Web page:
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Anthropologists Are Talking – About the Anthropocene
Format: Journal Article
Publication Date: 2016/05/26/
Pages: 535 - 564
Sources ID: 79986
Visibility: Public (group default)
Abstract: (Show)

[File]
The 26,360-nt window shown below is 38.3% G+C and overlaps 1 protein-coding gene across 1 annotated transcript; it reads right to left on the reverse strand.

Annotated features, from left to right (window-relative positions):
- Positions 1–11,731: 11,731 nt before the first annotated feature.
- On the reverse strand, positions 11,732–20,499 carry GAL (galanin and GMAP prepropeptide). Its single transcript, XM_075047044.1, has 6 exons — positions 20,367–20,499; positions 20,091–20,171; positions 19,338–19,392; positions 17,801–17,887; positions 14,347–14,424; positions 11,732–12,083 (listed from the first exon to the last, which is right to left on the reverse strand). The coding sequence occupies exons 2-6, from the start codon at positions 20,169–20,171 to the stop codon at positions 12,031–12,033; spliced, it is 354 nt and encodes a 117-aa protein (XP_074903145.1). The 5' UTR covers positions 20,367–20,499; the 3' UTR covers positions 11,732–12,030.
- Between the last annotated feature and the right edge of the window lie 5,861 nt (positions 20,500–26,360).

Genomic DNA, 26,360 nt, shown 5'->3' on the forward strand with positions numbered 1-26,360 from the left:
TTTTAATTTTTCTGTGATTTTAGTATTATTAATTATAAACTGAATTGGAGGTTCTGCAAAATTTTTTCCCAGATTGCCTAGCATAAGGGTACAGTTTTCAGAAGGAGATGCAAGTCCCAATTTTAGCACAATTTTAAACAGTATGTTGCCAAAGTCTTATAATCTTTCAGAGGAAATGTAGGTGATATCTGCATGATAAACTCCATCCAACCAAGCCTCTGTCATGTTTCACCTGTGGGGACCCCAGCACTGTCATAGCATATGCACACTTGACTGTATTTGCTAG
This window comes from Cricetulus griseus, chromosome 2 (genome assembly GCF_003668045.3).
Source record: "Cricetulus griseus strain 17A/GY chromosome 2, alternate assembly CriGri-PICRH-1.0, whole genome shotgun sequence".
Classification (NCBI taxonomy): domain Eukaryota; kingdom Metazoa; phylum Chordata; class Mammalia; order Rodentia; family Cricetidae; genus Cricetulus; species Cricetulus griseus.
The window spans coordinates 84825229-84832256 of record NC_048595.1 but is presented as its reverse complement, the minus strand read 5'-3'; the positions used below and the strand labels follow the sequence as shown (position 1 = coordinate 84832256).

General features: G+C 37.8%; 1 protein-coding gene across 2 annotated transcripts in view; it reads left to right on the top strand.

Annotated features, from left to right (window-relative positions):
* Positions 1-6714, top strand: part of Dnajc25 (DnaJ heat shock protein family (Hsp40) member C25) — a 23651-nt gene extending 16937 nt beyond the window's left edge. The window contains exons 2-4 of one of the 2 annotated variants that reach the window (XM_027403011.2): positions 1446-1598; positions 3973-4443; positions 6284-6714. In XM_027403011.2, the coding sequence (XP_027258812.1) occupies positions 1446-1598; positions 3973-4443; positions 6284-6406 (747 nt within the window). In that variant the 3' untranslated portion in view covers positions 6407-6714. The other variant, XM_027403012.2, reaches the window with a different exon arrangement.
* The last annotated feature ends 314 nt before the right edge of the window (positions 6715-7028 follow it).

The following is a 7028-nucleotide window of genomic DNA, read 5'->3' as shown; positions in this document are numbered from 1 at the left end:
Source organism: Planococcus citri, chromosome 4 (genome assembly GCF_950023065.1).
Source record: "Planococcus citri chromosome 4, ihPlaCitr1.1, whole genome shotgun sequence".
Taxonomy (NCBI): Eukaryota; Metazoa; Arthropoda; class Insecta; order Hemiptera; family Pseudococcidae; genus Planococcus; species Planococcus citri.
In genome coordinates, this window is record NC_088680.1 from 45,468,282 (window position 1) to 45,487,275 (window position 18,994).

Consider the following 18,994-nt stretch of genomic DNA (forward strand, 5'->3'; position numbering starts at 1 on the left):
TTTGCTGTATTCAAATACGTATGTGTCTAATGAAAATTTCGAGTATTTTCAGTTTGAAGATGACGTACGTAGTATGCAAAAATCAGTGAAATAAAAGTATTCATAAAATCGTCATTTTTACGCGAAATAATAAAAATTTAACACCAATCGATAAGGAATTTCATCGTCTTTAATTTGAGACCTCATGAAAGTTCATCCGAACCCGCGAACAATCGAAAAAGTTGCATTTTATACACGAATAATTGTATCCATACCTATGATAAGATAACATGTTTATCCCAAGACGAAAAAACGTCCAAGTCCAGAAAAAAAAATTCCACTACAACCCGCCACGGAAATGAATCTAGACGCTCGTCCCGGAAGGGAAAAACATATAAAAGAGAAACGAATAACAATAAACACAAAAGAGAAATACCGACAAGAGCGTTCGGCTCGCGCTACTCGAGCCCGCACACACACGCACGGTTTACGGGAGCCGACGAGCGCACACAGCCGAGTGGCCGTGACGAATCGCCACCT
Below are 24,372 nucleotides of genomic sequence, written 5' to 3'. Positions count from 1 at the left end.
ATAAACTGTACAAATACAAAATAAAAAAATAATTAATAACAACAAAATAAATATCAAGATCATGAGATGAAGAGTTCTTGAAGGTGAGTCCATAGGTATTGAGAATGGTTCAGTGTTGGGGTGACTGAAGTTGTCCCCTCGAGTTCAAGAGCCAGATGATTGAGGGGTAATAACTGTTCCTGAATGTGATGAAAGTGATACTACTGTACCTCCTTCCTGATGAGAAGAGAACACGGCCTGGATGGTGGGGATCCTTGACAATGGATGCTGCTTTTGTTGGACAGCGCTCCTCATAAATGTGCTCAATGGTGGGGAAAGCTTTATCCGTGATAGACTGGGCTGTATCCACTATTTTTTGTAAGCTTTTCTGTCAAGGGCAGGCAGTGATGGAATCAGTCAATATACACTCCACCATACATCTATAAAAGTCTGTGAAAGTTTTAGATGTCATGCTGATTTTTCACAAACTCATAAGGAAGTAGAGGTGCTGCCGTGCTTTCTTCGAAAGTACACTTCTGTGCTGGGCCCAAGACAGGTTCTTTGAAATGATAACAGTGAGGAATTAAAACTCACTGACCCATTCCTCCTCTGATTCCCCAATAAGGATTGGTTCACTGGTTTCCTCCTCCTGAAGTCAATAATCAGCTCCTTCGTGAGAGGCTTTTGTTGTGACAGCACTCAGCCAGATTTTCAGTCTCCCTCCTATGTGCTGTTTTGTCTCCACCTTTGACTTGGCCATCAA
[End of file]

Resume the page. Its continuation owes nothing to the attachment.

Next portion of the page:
Love it or hate it, the Anthropocene is emerging as an inescapable word for (and of) the current moment. Popularized by Eugene Stoermer and Paul Crutzen, Anthropocene names an age in which human industry has come to equal or even surpass the processes of geology, and in which humans in their attempt to conquer nature have inadvertently become a major force in its destruction (Crutzen & Stoermer 2000; Steffen et al. 2011). This is the tragedy of the Anthropocene. But this tragedy also holds an odd, even schizophrenic, promise; namely the promise of scientific renewal and insight. For in the Anthropocene, nature is no longer what conventional science imagined it to be. And if the notion of a pure nature-an-Sich has died in the Anthropocene and been replaced by natural worlds that are inextricable from the worlds of humans, then humans themselves can no longer be what classical anthropology and human sciences thought they were. Arguably, the Anthropocene challenges us all to radically what nature, humans as well as the political and historical relationship between them might be at the end of the world, peppering its message of environmental doom with the promise of scientific renewal (and global survival) through trans-disciplinary collaboration. This bipolar message of a new science and a new politics amidst ruins is exhilarating for some, and seems to come at an opportune moment. Certainly, the notion that human lives and politics are producers of/produced by natural worlds gels with a growing attention within anthropology and neighboring disciplines to the diverse multispecies worlds that humans and non-humans cohabit. And yet, the Anthropocene may still be, as Bruno Latour puts it in...